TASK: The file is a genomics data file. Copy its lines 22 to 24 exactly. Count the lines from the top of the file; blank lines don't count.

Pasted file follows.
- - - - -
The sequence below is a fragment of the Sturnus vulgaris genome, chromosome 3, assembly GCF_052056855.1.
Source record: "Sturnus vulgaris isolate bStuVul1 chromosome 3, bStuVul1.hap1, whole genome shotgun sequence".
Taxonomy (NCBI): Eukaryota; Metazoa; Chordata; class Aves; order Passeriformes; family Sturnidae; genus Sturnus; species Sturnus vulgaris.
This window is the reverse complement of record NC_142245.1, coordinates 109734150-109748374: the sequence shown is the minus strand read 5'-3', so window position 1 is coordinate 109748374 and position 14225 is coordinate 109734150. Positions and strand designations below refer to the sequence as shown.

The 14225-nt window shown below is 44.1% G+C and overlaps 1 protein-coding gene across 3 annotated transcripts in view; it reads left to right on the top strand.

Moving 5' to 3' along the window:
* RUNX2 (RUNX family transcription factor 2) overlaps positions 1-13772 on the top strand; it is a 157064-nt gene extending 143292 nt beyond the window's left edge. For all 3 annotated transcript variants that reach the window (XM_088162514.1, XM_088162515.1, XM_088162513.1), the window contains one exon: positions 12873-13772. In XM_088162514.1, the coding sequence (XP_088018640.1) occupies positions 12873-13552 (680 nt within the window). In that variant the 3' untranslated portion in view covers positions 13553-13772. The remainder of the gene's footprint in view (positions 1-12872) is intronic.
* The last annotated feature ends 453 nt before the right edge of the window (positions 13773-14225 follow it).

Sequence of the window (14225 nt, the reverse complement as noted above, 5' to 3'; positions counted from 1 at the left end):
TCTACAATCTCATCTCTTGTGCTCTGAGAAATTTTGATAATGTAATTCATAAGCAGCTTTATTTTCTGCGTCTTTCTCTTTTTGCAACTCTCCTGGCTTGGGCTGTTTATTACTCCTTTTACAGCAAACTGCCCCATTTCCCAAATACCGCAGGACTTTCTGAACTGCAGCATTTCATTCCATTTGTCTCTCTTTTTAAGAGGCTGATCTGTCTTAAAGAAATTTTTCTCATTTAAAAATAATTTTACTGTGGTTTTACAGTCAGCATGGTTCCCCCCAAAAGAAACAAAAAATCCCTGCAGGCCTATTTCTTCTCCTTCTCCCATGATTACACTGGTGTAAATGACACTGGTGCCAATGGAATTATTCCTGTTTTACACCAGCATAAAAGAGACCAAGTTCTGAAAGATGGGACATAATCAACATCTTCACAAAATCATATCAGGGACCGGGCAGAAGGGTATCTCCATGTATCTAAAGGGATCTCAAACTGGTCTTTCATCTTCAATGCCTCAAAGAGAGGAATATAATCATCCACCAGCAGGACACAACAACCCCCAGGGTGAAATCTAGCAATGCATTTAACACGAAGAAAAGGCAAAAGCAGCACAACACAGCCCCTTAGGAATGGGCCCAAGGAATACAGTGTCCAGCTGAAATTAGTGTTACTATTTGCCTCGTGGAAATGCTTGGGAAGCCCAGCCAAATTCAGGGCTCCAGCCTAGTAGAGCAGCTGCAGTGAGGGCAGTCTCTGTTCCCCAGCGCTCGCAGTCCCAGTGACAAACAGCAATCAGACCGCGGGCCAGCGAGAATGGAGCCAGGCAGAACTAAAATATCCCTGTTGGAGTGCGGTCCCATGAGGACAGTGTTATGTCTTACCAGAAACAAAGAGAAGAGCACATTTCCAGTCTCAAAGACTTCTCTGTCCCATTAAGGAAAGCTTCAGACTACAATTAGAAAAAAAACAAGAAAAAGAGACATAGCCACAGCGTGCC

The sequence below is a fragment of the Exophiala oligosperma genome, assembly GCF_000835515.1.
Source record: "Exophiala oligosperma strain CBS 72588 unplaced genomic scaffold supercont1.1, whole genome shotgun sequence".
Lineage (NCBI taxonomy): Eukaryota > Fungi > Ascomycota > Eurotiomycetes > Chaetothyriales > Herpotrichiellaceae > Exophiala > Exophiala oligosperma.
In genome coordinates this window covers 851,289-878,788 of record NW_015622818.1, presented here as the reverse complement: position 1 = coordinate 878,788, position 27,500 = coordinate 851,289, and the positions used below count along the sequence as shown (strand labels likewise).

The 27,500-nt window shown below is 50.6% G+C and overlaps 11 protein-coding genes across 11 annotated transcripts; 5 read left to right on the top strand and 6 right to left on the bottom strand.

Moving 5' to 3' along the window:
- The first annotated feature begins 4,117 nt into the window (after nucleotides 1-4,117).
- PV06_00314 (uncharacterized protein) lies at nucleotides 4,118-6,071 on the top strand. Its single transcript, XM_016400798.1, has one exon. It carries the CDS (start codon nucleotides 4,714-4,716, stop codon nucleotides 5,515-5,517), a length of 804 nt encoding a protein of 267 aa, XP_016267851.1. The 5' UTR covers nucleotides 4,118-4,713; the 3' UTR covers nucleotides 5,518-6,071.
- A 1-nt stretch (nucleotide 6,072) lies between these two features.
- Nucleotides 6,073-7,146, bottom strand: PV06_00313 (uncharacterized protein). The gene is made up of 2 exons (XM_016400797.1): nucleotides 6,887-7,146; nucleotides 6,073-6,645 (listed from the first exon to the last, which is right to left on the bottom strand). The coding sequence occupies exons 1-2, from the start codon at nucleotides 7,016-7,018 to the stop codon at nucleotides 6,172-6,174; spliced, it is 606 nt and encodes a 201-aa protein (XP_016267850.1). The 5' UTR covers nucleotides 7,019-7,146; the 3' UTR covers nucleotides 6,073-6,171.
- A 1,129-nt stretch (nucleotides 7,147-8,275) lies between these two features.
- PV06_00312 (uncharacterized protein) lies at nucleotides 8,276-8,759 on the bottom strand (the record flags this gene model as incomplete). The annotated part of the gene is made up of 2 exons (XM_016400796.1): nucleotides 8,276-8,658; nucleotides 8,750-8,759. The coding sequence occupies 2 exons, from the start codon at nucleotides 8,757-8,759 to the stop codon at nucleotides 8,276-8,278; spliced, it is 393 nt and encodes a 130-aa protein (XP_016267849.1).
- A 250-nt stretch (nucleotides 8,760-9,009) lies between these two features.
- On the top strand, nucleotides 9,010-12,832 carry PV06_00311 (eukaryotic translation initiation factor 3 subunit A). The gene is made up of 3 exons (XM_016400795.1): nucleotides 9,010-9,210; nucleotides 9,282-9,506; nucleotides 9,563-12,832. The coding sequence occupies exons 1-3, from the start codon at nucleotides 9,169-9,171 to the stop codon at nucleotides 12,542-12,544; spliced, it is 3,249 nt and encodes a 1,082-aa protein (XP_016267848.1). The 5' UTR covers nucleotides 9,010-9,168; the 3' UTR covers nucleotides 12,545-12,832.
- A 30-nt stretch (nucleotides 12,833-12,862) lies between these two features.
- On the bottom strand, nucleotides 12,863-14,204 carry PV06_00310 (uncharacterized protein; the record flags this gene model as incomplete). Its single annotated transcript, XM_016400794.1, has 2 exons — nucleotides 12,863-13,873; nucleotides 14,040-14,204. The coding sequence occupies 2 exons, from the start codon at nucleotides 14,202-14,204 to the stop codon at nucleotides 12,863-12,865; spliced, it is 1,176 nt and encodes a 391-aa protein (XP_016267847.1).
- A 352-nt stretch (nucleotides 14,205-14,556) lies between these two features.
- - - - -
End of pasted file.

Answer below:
- PV06_00312 (uncharacterized protein) lies at nucleotides 8,276-8,759 on the bottom strand (the record flags this gene model as incomplete). The annotated part of the gene is made up of 2 exons (XM_016400796.1): nucleotides 8,276-8,658; nucleotides 8,750-8,759. The coding sequence occupies 2 exons, from the start codon at nucleotides 8,757-8,759 to the stop codon at nucleotides 8,276-8,278; spliced, it is 393 nt and encodes a 130-aa protein (XP_016267849.1).
- A 250-nt stretch (nucleotides 8,760-9,009) lies between these two features.
- On the top strand, nucleotides 9,010-12,832 carry PV06_00311 (eukaryotic translation initiation factor 3 subunit A). The gene is made up of 3 exons (XM_016400795.1): nucleotides 9,010-9,210; nucleotides 9,282-9,506; nucleotides 9,563-12,832. The coding sequence occupies exons 1-3, from the start codon at nucleotides 9,169-9,171 to the stop codon at nucleotides 12,542-12,544; spliced, it is 3,249 nt and encodes a 1,082-aa protein (XP_016267848.1). The 5' UTR covers nucleotides 9,010-9,168; the 3' UTR covers nucleotides 12,545-12,832.